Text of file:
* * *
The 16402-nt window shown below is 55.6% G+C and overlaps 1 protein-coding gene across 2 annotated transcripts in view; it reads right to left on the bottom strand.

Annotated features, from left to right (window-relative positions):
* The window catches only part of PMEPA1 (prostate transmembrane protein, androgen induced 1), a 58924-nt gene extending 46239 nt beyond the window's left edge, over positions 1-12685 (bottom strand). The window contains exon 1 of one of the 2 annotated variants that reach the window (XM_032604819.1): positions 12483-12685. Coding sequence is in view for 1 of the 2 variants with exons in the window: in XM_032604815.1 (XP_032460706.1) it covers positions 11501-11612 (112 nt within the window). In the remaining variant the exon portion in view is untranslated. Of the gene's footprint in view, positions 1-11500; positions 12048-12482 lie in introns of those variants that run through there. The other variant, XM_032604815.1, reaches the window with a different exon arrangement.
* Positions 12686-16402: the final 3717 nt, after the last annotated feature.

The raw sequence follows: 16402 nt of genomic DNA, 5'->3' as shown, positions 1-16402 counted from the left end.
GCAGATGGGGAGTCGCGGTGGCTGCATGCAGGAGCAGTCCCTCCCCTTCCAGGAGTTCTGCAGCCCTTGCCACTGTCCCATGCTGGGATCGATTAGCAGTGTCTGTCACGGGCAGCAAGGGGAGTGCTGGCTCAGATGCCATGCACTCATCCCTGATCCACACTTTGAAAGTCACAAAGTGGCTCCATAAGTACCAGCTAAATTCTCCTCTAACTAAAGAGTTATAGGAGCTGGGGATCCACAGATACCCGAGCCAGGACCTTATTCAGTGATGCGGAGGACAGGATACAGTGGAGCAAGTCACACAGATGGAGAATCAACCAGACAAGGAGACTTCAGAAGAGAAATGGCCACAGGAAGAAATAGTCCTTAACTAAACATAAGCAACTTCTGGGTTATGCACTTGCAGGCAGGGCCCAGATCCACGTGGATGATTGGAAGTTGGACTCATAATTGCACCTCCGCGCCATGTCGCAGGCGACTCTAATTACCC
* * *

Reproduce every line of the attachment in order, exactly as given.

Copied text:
The 16402-nt window shown below is 55.6% G+C and overlaps 1 protein-coding gene across 2 annotated transcripts in view; it reads right to left on the bottom strand.

Annotated features, from left to right (window-relative positions):
* The window catches only part of PMEPA1 (prostate transmembrane protein, androgen induced 1), a 58924-nt gene extending 46239 nt beyond the window's left edge, over positions 1-12685 (bottom strand). The window contains exon 1 of one of the 2 annotated variants that reach the window (XM_032604819.1): positions 12483-12685. Coding sequence is in view for 1 of the 2 variants with exons in the window: in XM_032604815.1 (XP_032460706.1) it covers positions 11501-11612 (112 nt within the window). In the remaining variant the exon portion in view is untranslated. Of the gene's footprint in view, positions 1-11500; positions 12048-12482 lie in introns of those variants that run through there. The other variant, XM_032604815.1, reaches the window with a different exon arrangement.
* Positions 12686-16402: the final 3717 nt, after the last annotated feature.

The raw sequence follows: 16402 nt of genomic DNA, 5'->3' as shown, positions 1-16402 counted from the left end.
GCAGATGGGGAGTCGCGGTGGCTGCATGCAGGAGCAGTCCCTCCCCTTCCAGGAGTTCTGCAGCCCTTGCCACTGTCCCATGCTGGGATCGATTAGCAGTGTCTGTCACGGGCAGCAAGGGGAGTGCTGGCTCAGATGCCATGCACTCATCCCTGATCCACACTTTGAAAGTCACAAAGTGGCTCCATAAGTACCAGCTAAATTCTCCTCTAACTAAAGAGTTATAGGAGCTGGGGATCCACAGATACCCGAGCCAGGACCTTATTCAGTGATGCGGAGGACAGGATACAGTGGAGCAAGTCACACAGATGGAGAATCAACCAGACAAGGAGACTTCAGAAGAGAAATGGCCACAGGAAGAAATAGTCCTTAACTAAACATAAGCAACTTCTGGGTTATGCACTTGCAGGCAGGGCCCAGATCCACGTGGATGATTGGAAGTTGGACTCATAATTGCACCTCCGCGCCATGTCGCAGGCGACTCTAATTACCC